We recently were contacted by a well-known manufacturer of men’s and women’s clothing, boots and accessories; famous for their high quality, rugged work wear. The manufacturer was using one of our older Cold Air Guns to cool the double needle in a banding machine that was sewing Cordura material. The Cold Air Gun kept the needles cool preventing the looper thread from burning in two.
There happened to be another application at the facility that needed to be cooled. A belt loop material, as it came off a fusing machine, needed to cooled before moving to the next production stage. In this application the belt loop material is folded over a narrow adhesive tape and sewn together. The material is then sewn into long 250 to 300 foot lengths after which the material enters a heater for approximately 60 seconds. The materials are heated and fused together to stiffen and strengthen it. The material exits the heater at approximately 150°F and needed to be cooled before being taken up on a spooler for later use.
The manufacturer decided to try the Cold Air Gun that was used on the banding machine to see how it would work in the belt loop fusing process. The engineer contacted Vortec to determine which Cold Air Gun model he had. By looking at the color of the generator, the Vortec application engineer determined that he had a model 620, a 25 scfm Cold Air Gun (want to know what generator you have? - check out this video). The manufacturer fitted a modified Vortec model 610-30 dual outlet flexible nozzle to the Cold Air Gun to split the cold air stream to cool the material before and after the wheel that compresses and fuses the material together.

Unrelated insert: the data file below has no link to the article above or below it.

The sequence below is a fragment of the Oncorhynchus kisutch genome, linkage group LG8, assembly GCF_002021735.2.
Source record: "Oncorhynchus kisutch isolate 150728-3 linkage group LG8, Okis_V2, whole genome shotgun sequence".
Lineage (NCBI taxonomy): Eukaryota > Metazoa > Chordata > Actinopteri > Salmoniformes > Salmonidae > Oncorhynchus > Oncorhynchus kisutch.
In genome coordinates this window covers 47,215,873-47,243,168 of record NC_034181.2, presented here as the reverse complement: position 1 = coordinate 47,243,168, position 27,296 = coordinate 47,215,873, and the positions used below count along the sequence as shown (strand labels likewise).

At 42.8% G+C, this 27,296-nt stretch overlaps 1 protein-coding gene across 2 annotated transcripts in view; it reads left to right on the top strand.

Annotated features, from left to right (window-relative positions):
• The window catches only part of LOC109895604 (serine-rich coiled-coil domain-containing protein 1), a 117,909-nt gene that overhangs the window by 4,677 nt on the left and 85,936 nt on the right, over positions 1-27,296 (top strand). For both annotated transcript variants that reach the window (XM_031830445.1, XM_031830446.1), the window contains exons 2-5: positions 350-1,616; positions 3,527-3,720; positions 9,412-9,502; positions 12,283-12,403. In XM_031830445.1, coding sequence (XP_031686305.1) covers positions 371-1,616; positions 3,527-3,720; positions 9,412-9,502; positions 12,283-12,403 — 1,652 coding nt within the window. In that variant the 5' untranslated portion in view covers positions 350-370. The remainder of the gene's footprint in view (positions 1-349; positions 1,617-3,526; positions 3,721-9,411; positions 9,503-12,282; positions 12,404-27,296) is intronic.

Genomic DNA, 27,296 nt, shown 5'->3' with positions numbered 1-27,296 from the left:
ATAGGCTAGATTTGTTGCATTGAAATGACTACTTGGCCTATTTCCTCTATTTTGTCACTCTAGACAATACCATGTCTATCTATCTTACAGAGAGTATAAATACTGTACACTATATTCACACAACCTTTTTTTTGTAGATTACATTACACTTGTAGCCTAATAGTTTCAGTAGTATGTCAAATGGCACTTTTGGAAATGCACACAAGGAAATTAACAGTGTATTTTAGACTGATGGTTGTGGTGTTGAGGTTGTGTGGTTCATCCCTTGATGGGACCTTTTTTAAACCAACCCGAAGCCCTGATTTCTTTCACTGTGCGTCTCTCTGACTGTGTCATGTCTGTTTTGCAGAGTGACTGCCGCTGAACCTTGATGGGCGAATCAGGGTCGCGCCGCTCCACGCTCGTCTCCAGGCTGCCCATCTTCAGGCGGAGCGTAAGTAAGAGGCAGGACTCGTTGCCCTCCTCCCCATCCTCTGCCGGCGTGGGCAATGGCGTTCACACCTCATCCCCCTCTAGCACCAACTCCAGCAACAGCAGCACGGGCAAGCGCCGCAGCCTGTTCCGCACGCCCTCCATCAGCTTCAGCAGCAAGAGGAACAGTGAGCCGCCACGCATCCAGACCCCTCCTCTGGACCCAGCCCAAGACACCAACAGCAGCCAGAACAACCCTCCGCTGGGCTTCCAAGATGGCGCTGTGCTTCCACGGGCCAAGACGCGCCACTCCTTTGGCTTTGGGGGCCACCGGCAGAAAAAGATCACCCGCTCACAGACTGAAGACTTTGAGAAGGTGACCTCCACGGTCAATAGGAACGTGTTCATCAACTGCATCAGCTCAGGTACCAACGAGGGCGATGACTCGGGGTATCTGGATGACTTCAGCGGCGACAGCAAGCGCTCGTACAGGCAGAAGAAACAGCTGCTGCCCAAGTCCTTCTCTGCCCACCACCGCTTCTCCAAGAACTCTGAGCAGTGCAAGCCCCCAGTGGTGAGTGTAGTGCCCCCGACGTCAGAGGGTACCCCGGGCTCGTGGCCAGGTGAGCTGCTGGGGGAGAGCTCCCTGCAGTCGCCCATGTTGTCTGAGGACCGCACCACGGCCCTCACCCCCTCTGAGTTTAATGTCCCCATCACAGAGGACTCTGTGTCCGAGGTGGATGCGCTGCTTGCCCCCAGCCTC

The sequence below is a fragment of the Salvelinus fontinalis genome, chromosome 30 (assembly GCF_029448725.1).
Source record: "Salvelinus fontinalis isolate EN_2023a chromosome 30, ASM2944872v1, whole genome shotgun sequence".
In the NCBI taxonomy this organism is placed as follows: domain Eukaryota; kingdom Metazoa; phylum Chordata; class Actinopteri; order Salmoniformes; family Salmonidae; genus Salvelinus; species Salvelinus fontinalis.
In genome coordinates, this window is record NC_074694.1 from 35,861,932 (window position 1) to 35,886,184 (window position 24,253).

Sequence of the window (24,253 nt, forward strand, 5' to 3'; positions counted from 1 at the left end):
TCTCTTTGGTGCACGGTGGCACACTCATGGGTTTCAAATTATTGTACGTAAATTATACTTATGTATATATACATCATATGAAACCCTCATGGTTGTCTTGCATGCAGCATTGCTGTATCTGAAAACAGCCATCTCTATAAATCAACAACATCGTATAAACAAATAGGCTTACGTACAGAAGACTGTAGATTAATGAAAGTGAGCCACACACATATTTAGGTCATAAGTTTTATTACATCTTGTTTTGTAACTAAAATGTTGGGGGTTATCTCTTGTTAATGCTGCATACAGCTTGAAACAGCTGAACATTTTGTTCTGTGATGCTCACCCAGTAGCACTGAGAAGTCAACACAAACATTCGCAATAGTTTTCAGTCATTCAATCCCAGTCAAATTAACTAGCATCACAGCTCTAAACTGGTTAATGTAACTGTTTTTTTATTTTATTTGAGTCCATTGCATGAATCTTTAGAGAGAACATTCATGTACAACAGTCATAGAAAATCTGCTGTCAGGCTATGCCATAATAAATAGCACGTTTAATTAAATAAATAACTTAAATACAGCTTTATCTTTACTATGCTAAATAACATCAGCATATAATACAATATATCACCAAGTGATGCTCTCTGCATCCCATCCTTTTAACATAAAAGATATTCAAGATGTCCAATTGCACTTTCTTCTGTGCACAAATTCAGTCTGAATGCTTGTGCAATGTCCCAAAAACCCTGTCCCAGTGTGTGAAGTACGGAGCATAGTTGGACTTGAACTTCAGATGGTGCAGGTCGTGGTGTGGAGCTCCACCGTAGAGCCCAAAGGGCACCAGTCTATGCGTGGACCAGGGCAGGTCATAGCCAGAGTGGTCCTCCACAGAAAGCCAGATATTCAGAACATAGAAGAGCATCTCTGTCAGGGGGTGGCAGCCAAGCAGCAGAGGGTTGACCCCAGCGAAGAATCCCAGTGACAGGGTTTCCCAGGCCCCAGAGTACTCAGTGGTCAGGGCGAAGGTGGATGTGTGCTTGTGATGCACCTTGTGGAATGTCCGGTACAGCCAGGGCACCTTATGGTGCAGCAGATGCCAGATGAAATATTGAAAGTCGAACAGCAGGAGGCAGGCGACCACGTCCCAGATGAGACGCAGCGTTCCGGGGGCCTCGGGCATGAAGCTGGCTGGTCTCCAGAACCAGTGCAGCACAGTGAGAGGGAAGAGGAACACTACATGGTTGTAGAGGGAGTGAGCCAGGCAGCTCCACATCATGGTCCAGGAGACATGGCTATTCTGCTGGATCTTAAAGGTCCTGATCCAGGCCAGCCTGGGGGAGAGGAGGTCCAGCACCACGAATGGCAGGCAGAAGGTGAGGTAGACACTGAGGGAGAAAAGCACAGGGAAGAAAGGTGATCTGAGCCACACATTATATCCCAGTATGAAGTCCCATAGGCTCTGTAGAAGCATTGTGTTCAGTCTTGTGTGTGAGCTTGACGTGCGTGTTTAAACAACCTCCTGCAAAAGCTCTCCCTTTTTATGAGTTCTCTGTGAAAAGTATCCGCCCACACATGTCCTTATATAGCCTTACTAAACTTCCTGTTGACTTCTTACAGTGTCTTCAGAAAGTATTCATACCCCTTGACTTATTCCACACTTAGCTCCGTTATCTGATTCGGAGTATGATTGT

The combination of the 620 Cold Air Gun and the 610-30 dual outlet nozzle cooled the belt loop material from 150°F to 85-90°F which allowed the material to be taken up on the spooler without damage to the material.
How it Works:
The cold air gun operates on the vortex tube principle. Compressed air enters the vortex tube where it’s stationary generator forces it to spin at a very high rpm inside the tube. The air spins so turbulently that it is like a solid body instead of a fluid. The air spins at a constant angular velocity but the air at the center moves at zero linear velocity while the air at the periphery of the tube is moving at a very high linear velocity. The air at the center loses energy in the form of heat to the higher speed outer air stream. The inner air stream is cooled and is directed through a muffler and to the outlet of the Cold Air Gun and to the application. The heated outer stream is muffled to reduce noise level and exhausted safely out of the Cold Air Gun. The temperature and flow rate of the cold air stream is completely user adjustable via a knob on the end of the Cold Air Gun.
Watch this video to learn more about Vortex Tube technology